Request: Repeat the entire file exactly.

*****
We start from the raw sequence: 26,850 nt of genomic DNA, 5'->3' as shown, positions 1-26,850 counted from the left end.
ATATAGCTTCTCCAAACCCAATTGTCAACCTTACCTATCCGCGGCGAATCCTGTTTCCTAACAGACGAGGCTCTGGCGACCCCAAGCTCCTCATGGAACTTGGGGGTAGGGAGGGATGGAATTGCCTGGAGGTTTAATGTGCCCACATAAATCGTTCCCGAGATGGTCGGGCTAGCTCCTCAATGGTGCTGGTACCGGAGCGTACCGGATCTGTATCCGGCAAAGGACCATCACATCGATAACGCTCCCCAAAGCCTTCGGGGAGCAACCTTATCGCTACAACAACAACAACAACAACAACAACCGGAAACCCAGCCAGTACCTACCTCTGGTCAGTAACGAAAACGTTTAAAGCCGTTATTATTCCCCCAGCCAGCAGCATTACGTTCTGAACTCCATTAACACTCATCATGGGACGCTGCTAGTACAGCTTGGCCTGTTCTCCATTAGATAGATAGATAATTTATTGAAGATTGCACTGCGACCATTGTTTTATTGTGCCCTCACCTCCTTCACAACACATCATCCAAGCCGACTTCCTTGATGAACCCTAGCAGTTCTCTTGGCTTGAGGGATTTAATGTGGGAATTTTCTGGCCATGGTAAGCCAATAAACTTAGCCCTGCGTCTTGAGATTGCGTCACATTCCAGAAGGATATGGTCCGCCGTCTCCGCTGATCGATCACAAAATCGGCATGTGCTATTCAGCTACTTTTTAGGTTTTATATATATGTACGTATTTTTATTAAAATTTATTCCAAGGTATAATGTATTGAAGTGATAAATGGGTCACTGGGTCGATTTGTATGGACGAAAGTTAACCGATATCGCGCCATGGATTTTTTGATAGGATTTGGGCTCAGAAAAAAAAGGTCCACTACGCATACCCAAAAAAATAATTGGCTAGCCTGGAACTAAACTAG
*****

We start from the raw sequence: 26,850 nt of genomic DNA, 5'->3' as shown, positions 1-26,850 counted from the left end.
ATATAGCTTCTCCAAACCCAATTGTCAACCTTACCTATCCGCGGCGAATCCTGTTTCCTAACAGACGAGGCTCTGGCGACCCCAAGCTCCTCATGGAACTTGGGGGTAGGGAGGGATGGAATTGCCTGGAGGTTTAATGTGCCCACATAAATCGTTCCCGAGATGGTCGGGCTAGCTCCTCAATGGTGCTGGTACCGGAGCGTACCGGATCTGTATCCGGCAAAGGACCATCACATCGATAACGCTCCCCAAAGCCTTCGGGGAGCAACCTTATCGCTACAACAACAACAACAACAACAACAACCGGAAACCCAGCCAGTACCTACCTCTGGTCAGTAACGAAAACGTTTAAAGCCGTTATTATTCCCCCAGCCAGCAGCATTACGTTCTGAACTCCATTAACACTCATCATGGGACGCTGCTAGTACAGCTTGGCCTGTTCTCCATTAGATAGATAGATAATTTATTGAAGATTGCACTGCGACCATTGTTTTATTGTGCCCTCACCTCCTTCACAACACATCATCCAAGCCGACTTCCTTGATGAACCCTAGCAGTTCTCTTGGCTTGAGGGATTTAATGTGGGAATTTTCTGGCCATGGTAAGCCAATAAACTTAGCCCTGCGTCTTGAGATTGCGTCACATTCCAGAAGGATATGGTCCGCCGTCTCCGCTGATCGATCACAAAATCGGCATGTGCTATTCAGCTACTTTTTAGGTTTTATATATATGTACGTATTTTTATTAAAATTTATTCCAAGGTATAATGTATTGAAGTGATAAATGGGTCACTGGGTCGATTTGTATGGACGAAAGTTAACCGATATCGCGCCATGGATTTTTTGATAGGATTTGGGCTCAGAAAAAAAAGGTCCACTACGCATACCCAAAAAAATAATTGGCTAGCCTGGAACTAAACTAG